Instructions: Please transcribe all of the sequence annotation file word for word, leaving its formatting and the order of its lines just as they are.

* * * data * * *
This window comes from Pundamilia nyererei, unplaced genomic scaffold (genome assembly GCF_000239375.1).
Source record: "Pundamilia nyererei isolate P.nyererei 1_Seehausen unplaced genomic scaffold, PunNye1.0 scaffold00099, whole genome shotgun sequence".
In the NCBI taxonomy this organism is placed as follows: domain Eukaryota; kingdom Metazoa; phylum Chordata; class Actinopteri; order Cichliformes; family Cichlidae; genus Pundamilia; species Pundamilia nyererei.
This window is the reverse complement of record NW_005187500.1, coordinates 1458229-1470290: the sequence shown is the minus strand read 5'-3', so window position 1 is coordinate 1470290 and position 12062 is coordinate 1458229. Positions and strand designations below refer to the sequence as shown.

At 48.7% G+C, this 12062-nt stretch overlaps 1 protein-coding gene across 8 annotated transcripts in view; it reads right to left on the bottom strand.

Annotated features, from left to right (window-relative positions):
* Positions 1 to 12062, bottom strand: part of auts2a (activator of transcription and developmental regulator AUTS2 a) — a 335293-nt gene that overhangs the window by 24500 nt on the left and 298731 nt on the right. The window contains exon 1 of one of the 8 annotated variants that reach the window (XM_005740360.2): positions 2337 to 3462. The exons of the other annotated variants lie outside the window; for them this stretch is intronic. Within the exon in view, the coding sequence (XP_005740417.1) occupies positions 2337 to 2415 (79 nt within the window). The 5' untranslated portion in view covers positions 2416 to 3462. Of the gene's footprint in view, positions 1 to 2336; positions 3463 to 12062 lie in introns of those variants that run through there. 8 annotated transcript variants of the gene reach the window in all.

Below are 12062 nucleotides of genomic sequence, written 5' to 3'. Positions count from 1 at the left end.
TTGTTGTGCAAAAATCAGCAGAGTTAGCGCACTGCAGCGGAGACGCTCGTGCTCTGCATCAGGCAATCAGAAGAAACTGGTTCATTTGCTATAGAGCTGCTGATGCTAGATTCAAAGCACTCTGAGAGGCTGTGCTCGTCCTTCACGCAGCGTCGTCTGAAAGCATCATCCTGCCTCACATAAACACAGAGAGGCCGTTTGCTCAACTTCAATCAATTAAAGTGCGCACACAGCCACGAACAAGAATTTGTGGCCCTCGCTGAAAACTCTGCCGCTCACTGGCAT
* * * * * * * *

This window comes from Pundamilia nyererei, unplaced genomic scaffold (genome assembly GCF_000239375.1).
Source record: "Pundamilia nyererei isolate P.nyererei 1_Seehausen unplaced genomic scaffold, PunNye1.0 scaffold00099, whole genome shotgun sequence".
In the NCBI taxonomy this organism is placed as follows: domain Eukaryota; kingdom Metazoa; phylum Chordata; class Actinopteri; order Cichliformes; family Cichlidae; genus Pundamilia; species Pundamilia nyererei.
This window is the reverse complement of record NW_005187500.1, coordinates 1458229-1470290: the sequence shown is the minus strand read 5'-3', so window position 1 is coordinate 1470290 and position 12062 is coordinate 1458229. Positions and strand designations below refer to the sequence as shown.

At 48.7% G+C, this 12062-nt stretch overlaps 1 protein-coding gene across 8 annotated transcripts in view; it reads right to left on the bottom strand.

Annotated features, from left to right (window-relative positions):
* Positions 1 to 12062, bottom strand: part of auts2a (activator of transcription and developmental regulator AUTS2 a) — a 335293-nt gene that overhangs the window by 24500 nt on the left and 298731 nt on the right. The window contains exon 1 of one of the 8 annotated variants that reach the window (XM_005740360.2): positions 2337 to 3462. The exons of the other annotated variants lie outside the window; for them this stretch is intronic. Within the exon in view, the coding sequence (XP_005740417.1) occupies positions 2337 to 2415 (79 nt within the window). The 5' untranslated portion in view covers positions 2416 to 3462. Of the gene's footprint in view, positions 1 to 2336; positions 3463 to 12062 lie in introns of those variants that run through there. 8 annotated transcript variants of the gene reach the window in all.

Below are 12062 nucleotides of genomic sequence, written 5' to 3'. Positions count from 1 at the left end.
TTGTTGTGCAAAAATCAGCAGAGTTAGCGCACTGCAGCGGAGACGCTCGTGCTCTGCATCAGGCAATCAGAAGAAACTGGTTCATTTGCTATAGAGCTGCTGATGCTAGATTCAAAGCACTCTGAGAGGCTGTGCTCGTCCTTCACGCAGCGTCGTCTGAAAGCATCATCCTGCCTCACATAAACACAGAGAGGCCGTTTGCTCAACTTCAATCAATTAAAGTGCGCACACAGCCACGAACAAGAATTTGTGGCCCTCGCTGAAAACTCTGCCGCTCACTGGCAT